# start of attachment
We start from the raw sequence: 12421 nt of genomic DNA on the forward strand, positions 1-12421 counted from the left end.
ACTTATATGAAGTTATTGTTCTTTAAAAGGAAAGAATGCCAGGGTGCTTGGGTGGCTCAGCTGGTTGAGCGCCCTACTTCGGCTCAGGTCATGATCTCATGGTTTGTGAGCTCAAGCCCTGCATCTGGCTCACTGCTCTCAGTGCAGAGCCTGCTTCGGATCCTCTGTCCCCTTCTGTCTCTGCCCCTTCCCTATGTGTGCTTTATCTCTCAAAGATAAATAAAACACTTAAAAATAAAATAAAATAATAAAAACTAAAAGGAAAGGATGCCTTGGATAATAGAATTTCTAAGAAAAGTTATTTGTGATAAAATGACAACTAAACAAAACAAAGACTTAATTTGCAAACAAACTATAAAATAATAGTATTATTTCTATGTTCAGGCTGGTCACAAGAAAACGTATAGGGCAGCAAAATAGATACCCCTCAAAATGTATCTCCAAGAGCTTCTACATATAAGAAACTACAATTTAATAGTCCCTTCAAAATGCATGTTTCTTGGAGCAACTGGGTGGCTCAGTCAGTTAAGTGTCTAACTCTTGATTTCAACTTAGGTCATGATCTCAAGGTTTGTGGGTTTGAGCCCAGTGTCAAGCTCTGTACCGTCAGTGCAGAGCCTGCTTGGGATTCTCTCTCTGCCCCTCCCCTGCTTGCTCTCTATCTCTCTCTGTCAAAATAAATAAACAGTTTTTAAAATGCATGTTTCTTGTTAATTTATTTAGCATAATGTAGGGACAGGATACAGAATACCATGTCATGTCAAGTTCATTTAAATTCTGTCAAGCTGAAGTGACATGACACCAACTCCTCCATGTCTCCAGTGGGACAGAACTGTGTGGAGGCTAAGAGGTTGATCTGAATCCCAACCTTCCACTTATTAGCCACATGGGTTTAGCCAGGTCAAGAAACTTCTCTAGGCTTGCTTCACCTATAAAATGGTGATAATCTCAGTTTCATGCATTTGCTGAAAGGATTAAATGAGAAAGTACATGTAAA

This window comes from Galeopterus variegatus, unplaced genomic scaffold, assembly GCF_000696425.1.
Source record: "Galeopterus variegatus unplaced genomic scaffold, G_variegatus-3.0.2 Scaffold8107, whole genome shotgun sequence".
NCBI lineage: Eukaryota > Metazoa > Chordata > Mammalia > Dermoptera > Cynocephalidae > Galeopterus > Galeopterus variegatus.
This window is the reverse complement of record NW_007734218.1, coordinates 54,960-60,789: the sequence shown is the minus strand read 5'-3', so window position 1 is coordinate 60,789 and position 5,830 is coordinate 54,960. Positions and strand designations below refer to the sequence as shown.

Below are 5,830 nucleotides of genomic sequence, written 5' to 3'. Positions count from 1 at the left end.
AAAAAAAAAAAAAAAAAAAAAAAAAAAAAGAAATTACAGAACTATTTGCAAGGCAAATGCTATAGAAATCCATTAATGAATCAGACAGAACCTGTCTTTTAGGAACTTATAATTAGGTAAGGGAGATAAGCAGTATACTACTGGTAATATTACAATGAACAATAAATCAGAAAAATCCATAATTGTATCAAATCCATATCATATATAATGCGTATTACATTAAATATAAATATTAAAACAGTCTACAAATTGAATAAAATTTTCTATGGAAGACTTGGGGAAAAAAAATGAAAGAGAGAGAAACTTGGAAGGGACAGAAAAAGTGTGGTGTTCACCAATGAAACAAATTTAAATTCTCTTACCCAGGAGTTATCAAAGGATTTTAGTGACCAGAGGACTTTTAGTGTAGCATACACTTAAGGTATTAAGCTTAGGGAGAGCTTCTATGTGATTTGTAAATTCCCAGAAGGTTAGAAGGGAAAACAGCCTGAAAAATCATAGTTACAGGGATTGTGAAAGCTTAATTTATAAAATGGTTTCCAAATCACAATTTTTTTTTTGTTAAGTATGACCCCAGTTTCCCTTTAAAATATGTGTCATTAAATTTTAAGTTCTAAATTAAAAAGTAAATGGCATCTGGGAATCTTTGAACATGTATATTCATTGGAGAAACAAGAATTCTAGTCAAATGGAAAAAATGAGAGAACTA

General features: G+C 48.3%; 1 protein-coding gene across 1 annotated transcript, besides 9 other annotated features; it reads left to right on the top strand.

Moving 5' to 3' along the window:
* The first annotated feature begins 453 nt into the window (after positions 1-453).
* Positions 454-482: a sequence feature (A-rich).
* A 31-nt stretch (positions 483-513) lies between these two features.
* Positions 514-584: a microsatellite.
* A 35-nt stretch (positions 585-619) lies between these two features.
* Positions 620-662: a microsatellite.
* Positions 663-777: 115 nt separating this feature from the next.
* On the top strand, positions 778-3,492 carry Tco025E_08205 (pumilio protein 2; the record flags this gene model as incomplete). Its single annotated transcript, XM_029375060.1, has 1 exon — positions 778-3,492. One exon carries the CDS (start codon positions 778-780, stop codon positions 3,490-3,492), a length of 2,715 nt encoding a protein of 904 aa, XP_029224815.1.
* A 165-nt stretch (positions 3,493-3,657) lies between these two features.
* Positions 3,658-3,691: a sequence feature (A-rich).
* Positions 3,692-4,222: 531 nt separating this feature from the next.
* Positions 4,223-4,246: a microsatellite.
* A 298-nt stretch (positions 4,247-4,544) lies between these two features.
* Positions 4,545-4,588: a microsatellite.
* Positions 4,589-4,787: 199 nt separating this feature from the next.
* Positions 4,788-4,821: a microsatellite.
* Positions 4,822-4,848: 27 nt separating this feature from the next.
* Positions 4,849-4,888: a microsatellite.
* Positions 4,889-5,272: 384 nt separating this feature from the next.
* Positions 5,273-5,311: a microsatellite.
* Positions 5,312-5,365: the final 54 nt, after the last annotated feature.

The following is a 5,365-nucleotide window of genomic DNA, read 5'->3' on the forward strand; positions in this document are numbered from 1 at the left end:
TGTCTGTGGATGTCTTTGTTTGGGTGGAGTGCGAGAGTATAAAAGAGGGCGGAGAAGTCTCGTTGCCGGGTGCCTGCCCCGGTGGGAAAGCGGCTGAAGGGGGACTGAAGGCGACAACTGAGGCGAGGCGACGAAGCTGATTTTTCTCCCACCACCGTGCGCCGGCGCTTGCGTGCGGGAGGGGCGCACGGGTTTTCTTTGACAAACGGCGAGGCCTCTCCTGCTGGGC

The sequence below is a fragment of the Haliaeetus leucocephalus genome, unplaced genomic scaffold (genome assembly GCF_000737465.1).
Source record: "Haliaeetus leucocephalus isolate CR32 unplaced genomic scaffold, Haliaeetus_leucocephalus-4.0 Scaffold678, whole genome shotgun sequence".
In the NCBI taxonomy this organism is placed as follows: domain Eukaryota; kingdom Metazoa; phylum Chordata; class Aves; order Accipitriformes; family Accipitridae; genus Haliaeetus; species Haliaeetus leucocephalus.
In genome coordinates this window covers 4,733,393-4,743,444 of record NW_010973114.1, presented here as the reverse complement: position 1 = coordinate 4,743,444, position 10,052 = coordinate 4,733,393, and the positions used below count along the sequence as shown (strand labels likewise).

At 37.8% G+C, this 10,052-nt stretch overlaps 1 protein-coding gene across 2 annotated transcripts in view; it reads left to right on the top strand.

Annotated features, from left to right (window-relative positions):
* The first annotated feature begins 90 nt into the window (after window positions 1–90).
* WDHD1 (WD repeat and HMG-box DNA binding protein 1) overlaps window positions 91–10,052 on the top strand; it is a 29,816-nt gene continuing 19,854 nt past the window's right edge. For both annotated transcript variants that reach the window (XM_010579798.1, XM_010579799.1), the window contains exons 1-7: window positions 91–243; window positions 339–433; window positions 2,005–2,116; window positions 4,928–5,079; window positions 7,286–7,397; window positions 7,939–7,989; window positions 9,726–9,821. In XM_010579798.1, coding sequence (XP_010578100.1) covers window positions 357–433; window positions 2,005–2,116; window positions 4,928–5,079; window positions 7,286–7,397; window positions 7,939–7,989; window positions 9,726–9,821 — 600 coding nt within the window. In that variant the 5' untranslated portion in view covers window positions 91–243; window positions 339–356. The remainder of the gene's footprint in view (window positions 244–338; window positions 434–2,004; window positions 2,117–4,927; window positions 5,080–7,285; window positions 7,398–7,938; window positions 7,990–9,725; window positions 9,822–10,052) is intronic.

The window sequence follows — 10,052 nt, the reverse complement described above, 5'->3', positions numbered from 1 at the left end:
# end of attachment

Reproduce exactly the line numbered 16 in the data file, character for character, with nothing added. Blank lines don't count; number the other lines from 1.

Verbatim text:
* Positions 620-662: a microsatellite.